Naval officer Abhilash Tomy, stranded in Indian Ocean, rescued after 3 days
- Author: Rogelio Becker Sep 25, 2018,
Sep 25, 2018, 1:03
The Thuriya was battered by 70-knot (130kmph) winds and waves 14 metres high.
The French fisheries patrol vessel, OSIRIS, was able to reach Tomy's yacht on Monday morning, before transporting him to Amsterdam Island where he will undergo health tests.
Defence Minister Nirmala Sitharaman said the commander is "conscious and doing okay".
The Australian Maritime Safety Authority (AMSA) said Commander Tomy would be transferred to a nearby Indian Ocean island, Ile Amsterdam, for medical treatment.
Extremely choppy seas and low visibility are hindering global efforts to rescue a celebrated Indian sailor stuck over 3,500 km off Australia after a storm Friday damaged his boat and left him with an incapacitating back injury.
"Can't walk. Might need stretcher", Tomy said in a brief message on Saturday as he waited, some 3,000km from Perth.
This triggered a multinational search and rescue operation involving vessels from India, Mauritius, France and Australia, which ended with Tomy being located.
An Indian Naval defence attache' in Australia is camping in regional Maritime Rescue Coordination Centre (MRCC), the navy sources said.
French rescue ship Osiris finally reached Tomy today afternoon and picked him up.
Mr Tomy had been taking part in an around the world solo sailing competition - the Golden Globe Race - when his yacht Thuriya lost its mast in a storm on Friday.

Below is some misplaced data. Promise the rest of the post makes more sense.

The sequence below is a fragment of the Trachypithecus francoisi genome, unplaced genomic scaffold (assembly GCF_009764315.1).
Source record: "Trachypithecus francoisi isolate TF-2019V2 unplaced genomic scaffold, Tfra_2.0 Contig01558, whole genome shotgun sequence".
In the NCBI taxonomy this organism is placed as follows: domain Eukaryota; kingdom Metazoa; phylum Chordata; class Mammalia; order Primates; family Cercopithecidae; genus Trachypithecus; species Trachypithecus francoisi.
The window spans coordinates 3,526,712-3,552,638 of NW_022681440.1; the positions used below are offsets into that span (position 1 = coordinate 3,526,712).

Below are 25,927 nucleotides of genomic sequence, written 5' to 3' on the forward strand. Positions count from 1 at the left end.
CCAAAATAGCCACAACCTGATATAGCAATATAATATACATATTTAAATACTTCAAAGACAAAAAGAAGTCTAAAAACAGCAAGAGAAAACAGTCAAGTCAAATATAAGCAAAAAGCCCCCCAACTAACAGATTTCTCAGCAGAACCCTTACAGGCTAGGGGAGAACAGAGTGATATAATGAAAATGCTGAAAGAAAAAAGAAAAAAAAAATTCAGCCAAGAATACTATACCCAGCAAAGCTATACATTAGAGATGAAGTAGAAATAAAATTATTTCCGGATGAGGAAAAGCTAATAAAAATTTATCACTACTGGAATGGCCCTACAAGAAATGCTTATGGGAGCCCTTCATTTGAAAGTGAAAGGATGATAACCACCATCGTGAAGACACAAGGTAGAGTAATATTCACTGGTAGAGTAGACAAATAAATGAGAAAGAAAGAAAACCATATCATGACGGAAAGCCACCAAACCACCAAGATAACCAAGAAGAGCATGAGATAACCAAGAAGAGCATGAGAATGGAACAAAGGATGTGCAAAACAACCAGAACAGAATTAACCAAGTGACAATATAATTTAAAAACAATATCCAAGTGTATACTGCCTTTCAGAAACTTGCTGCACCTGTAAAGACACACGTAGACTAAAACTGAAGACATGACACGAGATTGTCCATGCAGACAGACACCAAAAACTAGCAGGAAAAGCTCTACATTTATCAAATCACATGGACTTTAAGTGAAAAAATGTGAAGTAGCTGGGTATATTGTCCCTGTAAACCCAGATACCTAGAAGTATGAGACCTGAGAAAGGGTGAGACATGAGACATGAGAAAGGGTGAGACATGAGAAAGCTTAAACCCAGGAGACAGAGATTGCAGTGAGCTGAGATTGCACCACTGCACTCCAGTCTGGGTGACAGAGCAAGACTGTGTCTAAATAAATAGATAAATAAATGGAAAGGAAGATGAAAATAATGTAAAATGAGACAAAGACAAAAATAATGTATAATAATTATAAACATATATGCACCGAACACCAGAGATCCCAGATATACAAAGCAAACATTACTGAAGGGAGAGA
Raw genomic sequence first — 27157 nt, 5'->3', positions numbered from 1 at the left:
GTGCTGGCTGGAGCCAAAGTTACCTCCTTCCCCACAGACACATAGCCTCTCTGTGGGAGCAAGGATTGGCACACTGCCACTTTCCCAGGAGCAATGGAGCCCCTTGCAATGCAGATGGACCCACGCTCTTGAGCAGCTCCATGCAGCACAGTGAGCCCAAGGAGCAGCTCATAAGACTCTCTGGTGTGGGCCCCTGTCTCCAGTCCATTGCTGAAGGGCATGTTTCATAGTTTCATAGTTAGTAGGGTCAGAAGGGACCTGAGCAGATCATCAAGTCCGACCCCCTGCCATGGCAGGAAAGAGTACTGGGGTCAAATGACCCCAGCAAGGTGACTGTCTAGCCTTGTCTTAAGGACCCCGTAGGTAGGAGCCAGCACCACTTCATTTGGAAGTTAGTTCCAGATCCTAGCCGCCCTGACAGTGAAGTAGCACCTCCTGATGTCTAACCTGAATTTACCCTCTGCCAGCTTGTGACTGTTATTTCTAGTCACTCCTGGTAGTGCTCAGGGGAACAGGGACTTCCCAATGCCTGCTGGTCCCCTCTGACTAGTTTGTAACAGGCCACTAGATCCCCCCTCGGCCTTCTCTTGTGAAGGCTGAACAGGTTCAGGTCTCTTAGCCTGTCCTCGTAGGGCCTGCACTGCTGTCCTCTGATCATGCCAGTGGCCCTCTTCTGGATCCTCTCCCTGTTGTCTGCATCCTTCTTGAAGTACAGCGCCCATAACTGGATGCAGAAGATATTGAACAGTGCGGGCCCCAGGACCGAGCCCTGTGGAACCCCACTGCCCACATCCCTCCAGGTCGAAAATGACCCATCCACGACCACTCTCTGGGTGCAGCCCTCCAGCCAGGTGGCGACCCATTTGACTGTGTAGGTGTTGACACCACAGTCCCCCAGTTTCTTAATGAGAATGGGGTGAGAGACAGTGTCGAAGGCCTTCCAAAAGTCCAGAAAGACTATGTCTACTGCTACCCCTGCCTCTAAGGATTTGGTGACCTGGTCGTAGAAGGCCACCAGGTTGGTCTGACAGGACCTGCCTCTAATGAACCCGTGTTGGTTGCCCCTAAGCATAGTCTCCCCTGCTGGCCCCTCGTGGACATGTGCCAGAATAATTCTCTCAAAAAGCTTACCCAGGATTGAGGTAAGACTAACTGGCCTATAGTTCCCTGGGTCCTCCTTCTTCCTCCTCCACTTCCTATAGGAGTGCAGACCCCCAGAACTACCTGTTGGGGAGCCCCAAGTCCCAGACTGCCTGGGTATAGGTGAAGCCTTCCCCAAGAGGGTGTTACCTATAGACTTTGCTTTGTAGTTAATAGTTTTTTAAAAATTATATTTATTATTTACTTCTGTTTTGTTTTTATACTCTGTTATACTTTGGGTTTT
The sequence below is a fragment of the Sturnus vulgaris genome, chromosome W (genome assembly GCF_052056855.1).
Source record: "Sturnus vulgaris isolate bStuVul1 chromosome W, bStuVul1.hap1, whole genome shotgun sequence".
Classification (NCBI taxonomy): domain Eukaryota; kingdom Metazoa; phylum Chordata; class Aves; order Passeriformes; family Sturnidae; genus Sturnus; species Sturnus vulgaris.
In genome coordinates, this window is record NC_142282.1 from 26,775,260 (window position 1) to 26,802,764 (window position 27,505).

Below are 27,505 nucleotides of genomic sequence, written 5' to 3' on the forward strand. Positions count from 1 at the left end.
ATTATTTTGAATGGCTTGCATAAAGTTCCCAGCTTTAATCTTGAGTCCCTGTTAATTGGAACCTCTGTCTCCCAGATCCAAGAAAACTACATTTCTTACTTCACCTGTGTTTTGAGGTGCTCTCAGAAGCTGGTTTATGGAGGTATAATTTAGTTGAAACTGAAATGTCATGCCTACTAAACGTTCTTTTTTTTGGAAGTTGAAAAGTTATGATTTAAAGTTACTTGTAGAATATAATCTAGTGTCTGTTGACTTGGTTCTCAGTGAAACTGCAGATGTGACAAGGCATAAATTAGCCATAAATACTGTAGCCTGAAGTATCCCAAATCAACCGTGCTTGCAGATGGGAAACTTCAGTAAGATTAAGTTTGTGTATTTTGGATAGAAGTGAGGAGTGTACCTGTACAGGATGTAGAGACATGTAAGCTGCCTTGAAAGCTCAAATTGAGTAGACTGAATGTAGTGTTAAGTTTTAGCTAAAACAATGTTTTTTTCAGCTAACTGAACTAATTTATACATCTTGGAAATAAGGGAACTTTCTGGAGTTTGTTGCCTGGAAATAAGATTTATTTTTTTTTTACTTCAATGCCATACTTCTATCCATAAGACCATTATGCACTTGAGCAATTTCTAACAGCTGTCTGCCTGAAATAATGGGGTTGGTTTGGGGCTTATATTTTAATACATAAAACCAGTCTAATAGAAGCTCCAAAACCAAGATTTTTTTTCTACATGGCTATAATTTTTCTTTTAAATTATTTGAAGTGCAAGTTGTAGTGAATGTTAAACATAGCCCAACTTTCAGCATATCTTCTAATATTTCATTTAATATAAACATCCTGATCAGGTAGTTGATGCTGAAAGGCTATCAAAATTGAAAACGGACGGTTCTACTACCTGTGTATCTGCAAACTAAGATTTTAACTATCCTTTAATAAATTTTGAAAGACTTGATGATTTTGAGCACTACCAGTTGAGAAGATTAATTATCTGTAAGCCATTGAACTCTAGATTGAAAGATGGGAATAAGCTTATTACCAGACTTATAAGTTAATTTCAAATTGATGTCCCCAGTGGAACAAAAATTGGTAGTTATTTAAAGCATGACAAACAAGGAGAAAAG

Knox-Johnston won the inaugural Golden Globe race, becoming the first person to sail solo around the world nonstop.
"All indications are the vessel is upright and floating high in the water but at any moment, a wave could push one of the damaged masts into the vessel and compromise its integrity", Phil Gaden, a search and rescue official, told reporters in Canberra, the Australian capital.
Rescuers have saved an Indian yachtsman hit by a storm that left him badly injured with his boat drifting at sea for more than two days in rough conditions. Both sent rescue ships but were positioned further away than the French vessel.
Mr Tomy added, in a second text message to race organisers: "Can move toes".
Gregor McGuckin, from Dublin, set sail from Les Sables d'Olonne on 1 July, however he contacted race organisers saying that he got "rolled" in the Indian Ocean and could not continue in the race.